x Abu Dhabi, UAESaturday 22 July 2017

Clarets eye the jackpot

Owen Coyle, grafting off the pitch as much as he did on it, hopes to lead Burnley to the Premier League after a 33-year absence.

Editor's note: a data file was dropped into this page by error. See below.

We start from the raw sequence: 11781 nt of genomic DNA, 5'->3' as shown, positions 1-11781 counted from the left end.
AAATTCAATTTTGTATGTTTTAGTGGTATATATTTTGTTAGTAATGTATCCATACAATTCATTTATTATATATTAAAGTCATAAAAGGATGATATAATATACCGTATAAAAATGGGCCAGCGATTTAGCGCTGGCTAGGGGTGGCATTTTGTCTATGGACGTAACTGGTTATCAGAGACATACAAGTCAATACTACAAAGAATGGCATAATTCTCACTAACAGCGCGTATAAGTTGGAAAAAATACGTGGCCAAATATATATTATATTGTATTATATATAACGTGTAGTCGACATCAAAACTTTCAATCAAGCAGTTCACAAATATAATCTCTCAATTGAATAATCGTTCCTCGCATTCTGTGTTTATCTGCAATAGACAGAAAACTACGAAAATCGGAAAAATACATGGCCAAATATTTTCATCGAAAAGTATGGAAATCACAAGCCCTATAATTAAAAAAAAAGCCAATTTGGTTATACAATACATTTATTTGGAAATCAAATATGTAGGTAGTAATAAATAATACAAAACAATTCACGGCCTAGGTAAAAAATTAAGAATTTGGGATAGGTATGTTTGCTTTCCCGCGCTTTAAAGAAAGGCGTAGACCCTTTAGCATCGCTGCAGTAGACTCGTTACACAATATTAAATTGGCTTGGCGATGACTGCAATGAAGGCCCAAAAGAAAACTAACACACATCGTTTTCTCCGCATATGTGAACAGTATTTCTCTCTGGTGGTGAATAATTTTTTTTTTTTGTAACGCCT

As the striker's lob looped over the goalkeeper and dropped in at the far post, the No. 9's expression, initially one of disbelief, quickly became one of pure pleasure. The flecks of grey in the hair revealed the forward's identity. This was no young hopeful, but the Burnley manager Owen Coyle. Volunteering for an injury-hit reserve team's game at Accrington Stanley provided proof of his enduring enthusiasm for the game. So, too, has Burnley's entire season. It concludes today in the Championship play-off final when the Clarets could return to top-flight football after a 33-year absence. Sheffield United are the opponents, but the venue is fitting. The Lancastrian side's Carling Cup run resulted in the 'capital punishment' sobriquet being applied as they defeated Fulham, Chelsea and Arsenal. The extra-time exit to Tottenham in the semi-finals left Burnley's senior citizen in tears. Now, however, Graham Alexander has made it to Wembley. His is a unique tale. Now 37, Alexander has completed 900 games for club and country without figuring in the Premier League. He has started each of Burnley's 60 matches this season and no player in the entire country has had a heavier workload. Ice baths has sustained him and ice-cool penalty taking has aided Burnley. "It comes from within," said the veteran midfielder. He is an anomaly in a youthful squad. Coyle invested in his budget in players a decade and a half Alexander's junior and lacked the funds to add strength in depth. "We've only used 23 players in the Championship but in some ways that's been a blessing," said the manager. His commitment to passing is established, with Burnley playing a progressive game as a phalanx of attacking midfielders support the sole, but very sharp, striker Martin Paterson. It represents a clash of styles with the abrasive, aggressive Sheffield United side. "We're a strong bunch," said their manager, Kevin Blackwell. "You don't get anywhere these days if you're not." Burnley may be the sentimental choice, but the Blades believe they merit elevation. Their relegation from the Premier League two years ago was mired in controversy and a legal case with West Ham, whose survival was largely attributable to Carlos Tevez, has only recently been concluded. Bitterness has, understandably, lingered at Bramall Lane. At Turf Moor, despite a gruelling campaign, an eagerness for the game persists. "If I didn't I'd still be paying a fiver for a game of five-a-side," said Coyle, reflecting on his reserve-team outing. He could earn Burnley promotion, and around £60 million, today. rjolly@thenational.ae